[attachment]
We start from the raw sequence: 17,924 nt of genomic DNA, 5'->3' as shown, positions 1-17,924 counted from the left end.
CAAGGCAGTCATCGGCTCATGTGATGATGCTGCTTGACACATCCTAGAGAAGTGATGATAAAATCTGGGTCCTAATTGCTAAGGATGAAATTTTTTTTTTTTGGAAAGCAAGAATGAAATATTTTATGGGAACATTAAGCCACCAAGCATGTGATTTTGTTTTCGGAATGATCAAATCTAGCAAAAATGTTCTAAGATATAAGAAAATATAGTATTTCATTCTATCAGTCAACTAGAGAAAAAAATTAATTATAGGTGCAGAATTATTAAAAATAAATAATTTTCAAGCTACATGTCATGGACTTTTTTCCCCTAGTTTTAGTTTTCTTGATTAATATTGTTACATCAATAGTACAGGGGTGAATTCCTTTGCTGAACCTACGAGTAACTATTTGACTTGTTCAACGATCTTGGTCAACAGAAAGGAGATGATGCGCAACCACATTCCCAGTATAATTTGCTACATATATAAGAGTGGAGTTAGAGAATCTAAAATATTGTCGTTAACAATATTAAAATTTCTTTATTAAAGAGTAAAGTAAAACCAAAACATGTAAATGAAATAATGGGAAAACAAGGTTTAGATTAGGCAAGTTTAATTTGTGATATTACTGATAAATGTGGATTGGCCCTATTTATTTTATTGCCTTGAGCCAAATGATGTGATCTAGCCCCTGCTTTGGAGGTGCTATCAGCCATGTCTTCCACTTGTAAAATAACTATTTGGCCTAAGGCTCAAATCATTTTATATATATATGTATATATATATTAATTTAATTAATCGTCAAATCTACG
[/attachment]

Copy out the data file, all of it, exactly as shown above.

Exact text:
We start from the raw sequence: 17,924 nt of genomic DNA, 5'->3' as shown, positions 1-17,924 counted from the left end.
CAAGGCAGTCATCGGCTCATGTGATGATGCTGCTTGACACATCCTAGAGAAGTGATGATAAAATCTGGGTCCTAATTGCTAAGGATGAAATTTTTTTTTTTTGGAAAGCAAGAATGAAATATTTTATGGGAACATTAAGCCACCAAGCATGTGATTTTGTTTTCGGAATGATCAAATCTAGCAAAAATGTTCTAAGATATAAGAAAATATAGTATTTCATTCTATCAGTCAACTAGAGAAAAAAATTAATTATAGGTGCAGAATTATTAAAAATAAATAATTTTCAAGCTACATGTCATGGACTTTTTTCCCCTAGTTTTAGTTTTCTTGATTAATATTGTTACATCAATAGTACAGGGGTGAATTCCTTTGCTGAACCTACGAGTAACTATTTGACTTGTTCAACGATCTTGGTCAACAGAAAGGAGATGATGCGCAACCACATTCCCAGTATAATTTGCTACATATATAAGAGTGGAGTTAGAGAATCTAAAATATTGTCGTTAACAATATTAAAATTTCTTTATTAAAGAGTAAAGTAAAACCAAAACATGTAAATGAAATAATGGGAAAACAAGGTTTAGATTAGGCAAGTTTAATTTGTGATATTACTGATAAATGTGGATTGGCCCTATTTATTTTATTGCCTTGAGCCAAATGATGTGATCTAGCCCCTGCTTTGGAGGTGCTATCAGCCATGTCTTCCACTTGTAAAATAACTATTTGGCCTAAGGCTCAAATCATTTTATATATATATGTATATATATATTAATTTAATTAATCGTCAAATCTACG